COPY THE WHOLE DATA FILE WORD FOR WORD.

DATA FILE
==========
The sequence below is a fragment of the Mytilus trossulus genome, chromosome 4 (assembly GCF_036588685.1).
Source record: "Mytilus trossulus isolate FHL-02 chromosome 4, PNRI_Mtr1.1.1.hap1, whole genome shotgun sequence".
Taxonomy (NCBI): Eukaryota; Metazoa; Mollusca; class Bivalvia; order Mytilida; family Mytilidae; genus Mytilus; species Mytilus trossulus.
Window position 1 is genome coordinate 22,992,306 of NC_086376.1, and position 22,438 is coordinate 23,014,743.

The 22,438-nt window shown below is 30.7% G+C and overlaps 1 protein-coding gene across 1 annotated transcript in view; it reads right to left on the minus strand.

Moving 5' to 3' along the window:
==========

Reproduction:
The sequence below is a fragment of the Mytilus trossulus genome, chromosome 4 (assembly GCF_036588685.1).
Source record: "Mytilus trossulus isolate FHL-02 chromosome 4, PNRI_Mtr1.1.1.hap1, whole genome shotgun sequence".
Taxonomy (NCBI): Eukaryota; Metazoa; Mollusca; class Bivalvia; order Mytilida; family Mytilidae; genus Mytilus; species Mytilus trossulus.
Window position 1 is genome coordinate 22,992,306 of NC_086376.1, and position 22,438 is coordinate 23,014,743.

The 22,438-nt window shown below is 30.7% G+C and overlaps 1 protein-coding gene across 1 annotated transcript in view; it reads right to left on the minus strand.

Moving 5' to 3' along the window: